It's kind of beautiful how in sync the folks in these Kansas prairies are with nature, right?
Some things NEED fire to live.
Pine trees, lovely flowering plants in the prairie, birds, and other prairie wildlife that also live there. For them, fire is life.
But for a good chunk of the 20th century, many folks in the U.S. were afraid of fire and tried to put a stop to them. It took until 1972 for many public parks — such as Yellowstone — or public lands to implement "controlled fires." Only then did many people start realizing that fire is part of the cycle of life.
The Native Americans knew this long ago, and they burned grasses.
Prairie Rebirth: America's last great Tallgrass Prairie has begun again the springtime ritual of fire, death, and rebirth. Lines of fire arc across the Flint Hills consuming last year's dead grasses to make way for this spring's lush growth. Ranchers here in Kansas now replicate the ecosystem's burning patterns which Native Americans used before them and which natural fires (sparked by lightning) produced before man ever came to the Great Plains. Shot on assignment for National Geographic Magazine. For the next several days I'll feature this annual spectacle on @JimRichardsonNG. #FlintHillsSaga #nature @natgeocreative #kansas
A photo posted by National Geographic (@natgeo) on
Humans have figured out how to create controlled fires.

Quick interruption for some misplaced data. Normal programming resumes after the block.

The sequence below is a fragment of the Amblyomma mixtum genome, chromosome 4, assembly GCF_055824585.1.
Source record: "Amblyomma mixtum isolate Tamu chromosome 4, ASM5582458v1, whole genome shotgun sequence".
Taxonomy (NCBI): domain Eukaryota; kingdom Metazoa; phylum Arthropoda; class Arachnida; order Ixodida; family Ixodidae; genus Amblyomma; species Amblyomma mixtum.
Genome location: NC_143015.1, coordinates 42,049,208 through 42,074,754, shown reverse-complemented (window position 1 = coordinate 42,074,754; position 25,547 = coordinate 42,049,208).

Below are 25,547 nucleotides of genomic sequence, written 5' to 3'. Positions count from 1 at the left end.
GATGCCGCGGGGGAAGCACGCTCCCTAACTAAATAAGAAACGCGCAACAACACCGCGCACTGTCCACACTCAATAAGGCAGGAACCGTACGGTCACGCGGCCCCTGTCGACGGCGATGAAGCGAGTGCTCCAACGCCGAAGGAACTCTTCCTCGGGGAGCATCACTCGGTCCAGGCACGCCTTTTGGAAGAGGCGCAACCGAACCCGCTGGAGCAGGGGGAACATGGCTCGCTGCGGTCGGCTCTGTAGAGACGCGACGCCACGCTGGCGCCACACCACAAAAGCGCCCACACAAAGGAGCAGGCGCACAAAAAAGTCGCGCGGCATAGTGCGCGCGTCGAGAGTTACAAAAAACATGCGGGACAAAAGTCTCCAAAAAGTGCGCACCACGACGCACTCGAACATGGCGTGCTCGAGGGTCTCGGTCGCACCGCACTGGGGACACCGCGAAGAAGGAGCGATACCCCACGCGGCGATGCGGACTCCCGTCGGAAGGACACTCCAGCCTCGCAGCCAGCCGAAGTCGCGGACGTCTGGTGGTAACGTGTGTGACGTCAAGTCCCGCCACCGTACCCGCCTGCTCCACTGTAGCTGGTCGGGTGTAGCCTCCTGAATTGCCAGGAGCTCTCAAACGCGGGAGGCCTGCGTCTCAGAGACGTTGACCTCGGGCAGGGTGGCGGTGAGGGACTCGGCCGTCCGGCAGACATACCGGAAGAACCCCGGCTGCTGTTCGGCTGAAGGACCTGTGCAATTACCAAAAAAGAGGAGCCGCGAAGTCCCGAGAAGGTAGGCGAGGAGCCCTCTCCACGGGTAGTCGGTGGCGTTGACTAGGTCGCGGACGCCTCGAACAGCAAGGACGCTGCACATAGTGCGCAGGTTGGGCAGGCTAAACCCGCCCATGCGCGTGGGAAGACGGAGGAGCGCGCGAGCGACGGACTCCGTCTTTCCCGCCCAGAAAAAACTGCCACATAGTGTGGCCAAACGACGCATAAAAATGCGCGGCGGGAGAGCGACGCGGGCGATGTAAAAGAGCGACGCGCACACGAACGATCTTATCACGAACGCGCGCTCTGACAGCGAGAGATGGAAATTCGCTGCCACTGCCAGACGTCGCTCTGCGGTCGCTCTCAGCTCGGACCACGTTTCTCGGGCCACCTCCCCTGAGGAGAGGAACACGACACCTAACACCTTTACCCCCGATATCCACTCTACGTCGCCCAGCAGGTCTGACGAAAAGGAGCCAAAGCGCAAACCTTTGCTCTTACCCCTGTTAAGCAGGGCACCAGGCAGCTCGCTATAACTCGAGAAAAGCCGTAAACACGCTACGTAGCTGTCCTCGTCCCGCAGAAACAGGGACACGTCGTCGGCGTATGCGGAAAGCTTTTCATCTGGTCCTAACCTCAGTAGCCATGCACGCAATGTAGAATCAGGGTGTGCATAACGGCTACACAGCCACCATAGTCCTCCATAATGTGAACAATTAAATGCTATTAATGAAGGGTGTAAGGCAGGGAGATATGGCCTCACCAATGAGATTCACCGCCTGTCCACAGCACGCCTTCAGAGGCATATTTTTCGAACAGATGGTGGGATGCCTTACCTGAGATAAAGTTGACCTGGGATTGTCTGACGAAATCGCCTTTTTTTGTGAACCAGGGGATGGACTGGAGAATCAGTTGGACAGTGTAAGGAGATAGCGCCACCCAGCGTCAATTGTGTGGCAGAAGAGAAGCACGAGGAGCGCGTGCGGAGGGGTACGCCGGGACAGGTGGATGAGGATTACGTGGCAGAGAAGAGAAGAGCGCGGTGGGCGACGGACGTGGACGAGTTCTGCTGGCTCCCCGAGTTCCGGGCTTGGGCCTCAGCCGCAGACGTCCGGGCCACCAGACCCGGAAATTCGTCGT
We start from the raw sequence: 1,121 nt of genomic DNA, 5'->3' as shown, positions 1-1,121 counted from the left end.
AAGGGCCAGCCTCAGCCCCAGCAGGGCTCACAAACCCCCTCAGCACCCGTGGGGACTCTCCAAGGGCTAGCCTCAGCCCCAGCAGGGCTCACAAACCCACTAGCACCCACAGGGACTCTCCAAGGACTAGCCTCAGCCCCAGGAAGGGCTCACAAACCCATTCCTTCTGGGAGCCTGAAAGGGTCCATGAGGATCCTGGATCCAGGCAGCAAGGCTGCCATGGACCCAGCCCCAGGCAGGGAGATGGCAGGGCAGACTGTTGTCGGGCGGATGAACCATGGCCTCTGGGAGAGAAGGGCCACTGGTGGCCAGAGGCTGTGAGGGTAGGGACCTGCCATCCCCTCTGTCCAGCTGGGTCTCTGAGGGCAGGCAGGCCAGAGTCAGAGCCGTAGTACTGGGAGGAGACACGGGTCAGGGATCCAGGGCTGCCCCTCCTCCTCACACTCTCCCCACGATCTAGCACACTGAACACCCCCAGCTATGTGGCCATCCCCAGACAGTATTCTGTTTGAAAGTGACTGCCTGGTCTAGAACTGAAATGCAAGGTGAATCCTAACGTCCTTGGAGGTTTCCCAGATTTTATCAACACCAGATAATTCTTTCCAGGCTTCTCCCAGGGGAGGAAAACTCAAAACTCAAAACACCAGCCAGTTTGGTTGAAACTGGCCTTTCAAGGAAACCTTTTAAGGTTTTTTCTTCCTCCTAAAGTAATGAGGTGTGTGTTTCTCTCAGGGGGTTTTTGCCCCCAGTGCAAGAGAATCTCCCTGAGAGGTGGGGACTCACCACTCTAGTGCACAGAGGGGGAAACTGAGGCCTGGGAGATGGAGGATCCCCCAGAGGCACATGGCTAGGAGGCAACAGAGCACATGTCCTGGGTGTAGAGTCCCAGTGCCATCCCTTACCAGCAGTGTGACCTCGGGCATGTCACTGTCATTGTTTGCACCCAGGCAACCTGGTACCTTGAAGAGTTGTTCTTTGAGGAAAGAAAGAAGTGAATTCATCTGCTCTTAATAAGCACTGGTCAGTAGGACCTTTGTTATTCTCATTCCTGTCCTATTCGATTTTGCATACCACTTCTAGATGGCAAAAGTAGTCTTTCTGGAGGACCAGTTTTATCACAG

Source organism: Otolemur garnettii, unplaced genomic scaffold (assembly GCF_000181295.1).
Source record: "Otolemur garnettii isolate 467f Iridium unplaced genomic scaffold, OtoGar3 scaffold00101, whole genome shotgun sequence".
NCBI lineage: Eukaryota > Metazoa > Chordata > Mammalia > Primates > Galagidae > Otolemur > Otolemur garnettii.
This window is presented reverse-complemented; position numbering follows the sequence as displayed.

There's always a huge risk that we might accidentally burn things we don't want to burn, so people who do burn — such as ranchers — have to know exactly what they're doing. Many guides exist to help ranchers, such as "Burn Your Prairie Safely (And Have Fun, Too!)."
In the case of Kansas's Flint Hills prairies, the fires are for the good of nature.
The method is called a "prescribed burn." Ranchers in east Kansas carry them out for several reasons:
- To get rid of invasive species. Fires maintain the species diversity of native plants.
- To get rid of weeds and plant growth that could lead to wildfires. Planned fires where you burn what you want to burn are always better than unplanned fires where things you don't want to burn end up burned to a crisp.
- To restore soil nutrients. According to the Illinois State Museum, "Nitrogen-fixing legumes have increased growth after fires, which helps restore nitrogen back into the soil. A fall burn adds vital nutrients to the soil, creating a dark exposed surface. This surface warms more quickly in the spring to help speed germination."
While there are legitimate concerns that the fires might cause carbon dioxide emissions, the prescribed fires ultimately prevent larger wildfires from occurring and allow for native plants and trees to continue growing — trees that can store the carbon.
It's kind of beautiful how in sync the folks are with nature, right?
Prairie Rebirth 6/20: Rolling hills turn black as the lines of fire billow smoke in the late afternoon. The spring burn in the Flint Hills releases carbon stored in the plants from last years growth, carbon that will be captured again as the grasses grow again throughout the summer. For the atmosphere this carbon cycle is a wash, unlike burning fossil fuels which releases stored carbon. #FlintHillsSaga #nature @natgeocreative #kansas
A photo posted by Jim Richardson (@jimrichardsonng) on